By Adam Roche
Reviewing a reviewer is certainly an odd position to find yourself in. I’ve been a Mark Kermode fan since his Radio One days, before listeners to that station were saddled with the inane ramblings of James “This new Matthew McConaughey comedy is the funniest movie of all time” King. Still, if I want to hear a Kermodian rant, there’s always the safe haven of Five Live, which plays host to Kermode and Simon Mayo’s film reviews on a Friday afternoon, and also provides the most entertaining movie podcast available.
Despite having followed Kermode’s rants and advice for the past decade or so, I knew relatively little about the man himself. Outside of his reviews, Kermode has done wonders to shed light on various crimes against film that would otherwise now be part of history. He championed a new cut of ‘The Exorcist’ (his favourite movie), which went some way towards the public getting The Version You’ve Never Seen, as well as creating the definitive documentary on the movie itself, ‘The Fear Of God’, available as part of the DVD release.
Closer to my heart, he has campaigned tirelessly for the re-release of Ken Russell’s inflammatory masterpiece ‘The Devils’, the only stumbling block being Warner Brothers’ ignorant refusal to release it on DVD. Kermode even went as far as to restore the most controversial pieces of the film, once thought lost, and to produce a fantastic film about the process of doing so: ‘Hell On Earth’. That Warner Brothers still refuse to let the public see this astonishing classic, despite its having been cleared by British censors years ago remains a source of constant irritation for myself, let alone Kermode. Luckily, the film is available from, shall we say, dubious sources?
And so to Kermode’s newest project, ‘It’s Only A Movie’. To be clear, this is not an autobiography, rather a memoir, a recollection of some of the most bizarre episodes in his life, tied of course to the films that surrounded them. We are given scant insight into his family life, other than that he has an extraordinarily long-suffering wife with whom he is very much in love. He talks briefly of his musical projects, even though his band The Dodge Brothers seem to occupy large amounts of his time nowadays. In short, if you’re looking for the definitive document about the man, from the man, this isn’t it. What it is, is a warm, genuinely funny account of the crazy life of a film critic.
We accompany Kermode as he traverses the wilds of Russia and the Ukraine in order to produce a set report from a low budget multinational horror movie, that results in injury and an encounter with Mr Nyet, the most unfriendly man in the history of history; sit stunned alongside Kermode as he attempts to interview a recently shot Werner Herzog; recoil as he recounts his being handbagged by Helen Mirren in the middle of the BAFTAs. Do we learn anything? Yes. Perhaps that the life of a movie critic isn’t just canapes at Cannes. It can be attempting to sleep on a piss covered mattress, on a train somewhere on the Ukraine border. It can be that the lower the budget of a movie, the nicer the director. It could be that the cup of tea you make for your boss at the magazine, if good enough, might enter his ‘Tea Chart’ at number four if you’re lucky. It could be that just because you’re a famous critic, doesn’t mean you won’t stay in a hotel room where the couple next door like to knock on your wall all night. With their headboard. It could be that ‘Piranha Women In The Avocado Jungle Of Death’ might just be an overlooked masterpiece. And then of course, it might be that Ken Russell is the worst person in the world to interview in front of a live audience. Glamorous it aint.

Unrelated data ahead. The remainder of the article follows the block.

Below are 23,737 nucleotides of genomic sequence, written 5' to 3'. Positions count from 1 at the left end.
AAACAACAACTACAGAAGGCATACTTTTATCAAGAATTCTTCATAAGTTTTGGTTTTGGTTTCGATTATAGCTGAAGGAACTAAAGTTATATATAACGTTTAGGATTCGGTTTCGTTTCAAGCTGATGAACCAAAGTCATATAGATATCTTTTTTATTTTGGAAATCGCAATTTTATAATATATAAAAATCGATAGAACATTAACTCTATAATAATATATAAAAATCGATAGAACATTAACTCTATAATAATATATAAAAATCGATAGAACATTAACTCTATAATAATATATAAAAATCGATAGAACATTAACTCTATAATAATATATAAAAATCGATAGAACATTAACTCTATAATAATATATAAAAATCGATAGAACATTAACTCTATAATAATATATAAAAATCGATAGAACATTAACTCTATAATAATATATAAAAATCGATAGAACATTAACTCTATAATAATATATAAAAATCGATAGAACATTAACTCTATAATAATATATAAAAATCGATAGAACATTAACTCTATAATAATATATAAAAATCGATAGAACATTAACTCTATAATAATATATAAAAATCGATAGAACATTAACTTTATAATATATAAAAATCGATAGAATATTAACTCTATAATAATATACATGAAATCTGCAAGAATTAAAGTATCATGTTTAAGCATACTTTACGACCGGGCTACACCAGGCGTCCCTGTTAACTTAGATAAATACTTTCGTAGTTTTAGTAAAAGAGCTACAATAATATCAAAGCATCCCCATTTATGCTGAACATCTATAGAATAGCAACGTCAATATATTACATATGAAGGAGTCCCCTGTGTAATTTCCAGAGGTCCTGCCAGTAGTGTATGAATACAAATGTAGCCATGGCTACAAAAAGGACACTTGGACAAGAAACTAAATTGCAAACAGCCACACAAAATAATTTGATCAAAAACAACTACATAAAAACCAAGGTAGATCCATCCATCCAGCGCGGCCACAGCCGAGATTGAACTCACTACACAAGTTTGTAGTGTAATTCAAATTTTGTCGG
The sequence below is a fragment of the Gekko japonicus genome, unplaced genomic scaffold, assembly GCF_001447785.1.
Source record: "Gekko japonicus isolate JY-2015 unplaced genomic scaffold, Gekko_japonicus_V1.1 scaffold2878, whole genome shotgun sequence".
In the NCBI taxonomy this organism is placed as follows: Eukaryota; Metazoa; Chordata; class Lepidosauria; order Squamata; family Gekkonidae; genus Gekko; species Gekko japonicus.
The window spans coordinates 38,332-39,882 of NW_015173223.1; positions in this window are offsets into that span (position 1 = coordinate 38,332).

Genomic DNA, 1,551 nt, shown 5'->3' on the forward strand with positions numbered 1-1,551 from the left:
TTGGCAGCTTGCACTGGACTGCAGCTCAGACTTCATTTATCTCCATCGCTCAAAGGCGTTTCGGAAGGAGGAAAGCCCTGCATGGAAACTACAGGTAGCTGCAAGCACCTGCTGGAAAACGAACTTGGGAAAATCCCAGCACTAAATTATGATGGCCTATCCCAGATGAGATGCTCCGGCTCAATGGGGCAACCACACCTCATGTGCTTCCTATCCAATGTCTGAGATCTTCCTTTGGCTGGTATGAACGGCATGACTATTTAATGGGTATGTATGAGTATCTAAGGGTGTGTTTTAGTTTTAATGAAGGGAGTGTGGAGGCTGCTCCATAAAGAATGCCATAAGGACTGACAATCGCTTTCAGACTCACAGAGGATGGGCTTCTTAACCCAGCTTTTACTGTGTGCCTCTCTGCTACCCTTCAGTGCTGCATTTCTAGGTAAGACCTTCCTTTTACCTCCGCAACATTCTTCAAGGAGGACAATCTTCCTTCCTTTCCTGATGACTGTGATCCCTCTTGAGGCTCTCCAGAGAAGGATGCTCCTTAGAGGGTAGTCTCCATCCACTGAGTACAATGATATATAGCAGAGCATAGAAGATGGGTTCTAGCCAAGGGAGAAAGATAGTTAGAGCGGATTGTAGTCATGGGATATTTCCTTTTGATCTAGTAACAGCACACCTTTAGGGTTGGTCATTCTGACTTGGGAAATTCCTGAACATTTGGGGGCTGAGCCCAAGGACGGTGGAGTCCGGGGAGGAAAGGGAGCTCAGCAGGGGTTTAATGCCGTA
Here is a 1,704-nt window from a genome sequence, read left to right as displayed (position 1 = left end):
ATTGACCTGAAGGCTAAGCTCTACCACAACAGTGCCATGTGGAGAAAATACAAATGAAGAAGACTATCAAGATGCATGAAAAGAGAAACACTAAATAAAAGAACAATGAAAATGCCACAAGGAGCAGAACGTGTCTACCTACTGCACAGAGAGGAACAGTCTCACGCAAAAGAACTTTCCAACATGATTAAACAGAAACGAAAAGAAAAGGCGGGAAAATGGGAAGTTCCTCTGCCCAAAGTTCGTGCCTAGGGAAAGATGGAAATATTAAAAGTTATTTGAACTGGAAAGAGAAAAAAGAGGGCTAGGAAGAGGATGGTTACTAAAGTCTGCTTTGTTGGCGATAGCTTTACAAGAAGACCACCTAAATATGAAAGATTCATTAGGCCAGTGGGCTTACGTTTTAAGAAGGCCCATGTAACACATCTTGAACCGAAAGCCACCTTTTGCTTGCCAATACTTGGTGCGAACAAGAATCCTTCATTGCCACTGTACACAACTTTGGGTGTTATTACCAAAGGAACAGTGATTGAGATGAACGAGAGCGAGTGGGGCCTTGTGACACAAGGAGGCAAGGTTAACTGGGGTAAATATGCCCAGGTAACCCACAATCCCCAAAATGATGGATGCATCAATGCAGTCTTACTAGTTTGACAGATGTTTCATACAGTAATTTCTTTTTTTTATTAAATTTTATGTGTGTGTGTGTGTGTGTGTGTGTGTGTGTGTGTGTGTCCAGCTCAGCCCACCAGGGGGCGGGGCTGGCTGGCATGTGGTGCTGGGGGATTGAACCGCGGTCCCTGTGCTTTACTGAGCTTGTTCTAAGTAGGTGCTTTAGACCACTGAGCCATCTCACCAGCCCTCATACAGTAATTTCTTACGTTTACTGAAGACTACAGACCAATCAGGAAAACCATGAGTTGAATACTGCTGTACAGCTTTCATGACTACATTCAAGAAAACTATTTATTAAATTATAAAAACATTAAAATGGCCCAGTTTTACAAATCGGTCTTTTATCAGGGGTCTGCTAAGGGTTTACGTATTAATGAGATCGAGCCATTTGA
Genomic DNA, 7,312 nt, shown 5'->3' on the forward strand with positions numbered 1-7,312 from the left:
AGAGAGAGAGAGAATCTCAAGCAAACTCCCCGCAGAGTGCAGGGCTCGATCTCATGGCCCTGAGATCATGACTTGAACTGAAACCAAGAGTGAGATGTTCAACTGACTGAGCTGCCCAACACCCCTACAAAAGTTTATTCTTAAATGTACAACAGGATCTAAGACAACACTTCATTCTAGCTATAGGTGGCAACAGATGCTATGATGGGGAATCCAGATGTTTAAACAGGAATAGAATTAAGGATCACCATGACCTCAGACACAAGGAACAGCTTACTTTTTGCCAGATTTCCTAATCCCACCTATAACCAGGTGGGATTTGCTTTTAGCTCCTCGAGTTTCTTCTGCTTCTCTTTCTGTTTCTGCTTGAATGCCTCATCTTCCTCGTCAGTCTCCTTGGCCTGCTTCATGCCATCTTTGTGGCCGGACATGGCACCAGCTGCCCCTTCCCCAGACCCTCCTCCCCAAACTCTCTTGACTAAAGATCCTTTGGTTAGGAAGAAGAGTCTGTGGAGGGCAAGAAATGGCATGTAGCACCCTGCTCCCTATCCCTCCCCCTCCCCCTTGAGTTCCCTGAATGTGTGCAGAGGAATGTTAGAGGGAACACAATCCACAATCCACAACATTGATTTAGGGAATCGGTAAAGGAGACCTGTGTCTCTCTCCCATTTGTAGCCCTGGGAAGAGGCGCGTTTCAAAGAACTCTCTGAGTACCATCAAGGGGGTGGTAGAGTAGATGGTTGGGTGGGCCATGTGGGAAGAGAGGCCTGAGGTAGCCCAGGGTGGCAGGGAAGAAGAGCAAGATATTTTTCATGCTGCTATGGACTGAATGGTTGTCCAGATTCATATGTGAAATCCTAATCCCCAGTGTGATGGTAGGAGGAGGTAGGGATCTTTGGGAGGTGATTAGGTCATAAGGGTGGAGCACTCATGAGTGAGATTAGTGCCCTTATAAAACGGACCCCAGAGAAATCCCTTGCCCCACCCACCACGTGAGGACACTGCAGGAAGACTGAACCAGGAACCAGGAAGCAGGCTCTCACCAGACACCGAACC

Told in a frank, conversational style, ‘It’s Only A Movie’ is a joyous recollection of horrors, suffused with Kermode’s dry wit and self-deprecating humour. Here is a man who still can’t quite believe his luck. Quite frankly, after listening to this, Kermode deserves his place as the nation’s most beloved movie critic. He tells of his university days as a Trot, his break into magazine writing, and his early days of radio, as well as the longstanding Odd Couple relationship with Simon Mayo, who, and I have to agree with Kermode on this, is the finest broadcaster this country has.
If there is one fault, it’s that Kermode does tend to believe in the maxim that one plus one equals half. His dialogue regularly reads like a Grisham novel:
‘Are we travelling on that train?’
‘That train there?’
‘That train there’
‘Do you mean to tell me that we are travelling on that train in front of us?’
…and so on. After a while it does grate, but doesn’t really detract from the pace of the book, even though it does feel at times as though he was trying to bump up his word count slightly. The point is almost redundant anyway. At the book’s beginning, Kermode himself apologises for making everyone in the book sound as though they’re talking like him.
An essential read for Kermode fans, and a wonderfully warm read for anyone with an interest in movies, ‘It’s Only A Movie’ is light fare, but hugely enjoyable. Here’s hoping the BBC do the smart thing and give him the Film 2010 job.
Oh, and hello to Jason Isaacs.
It’s Only A Movie is out now, and is published by Random House
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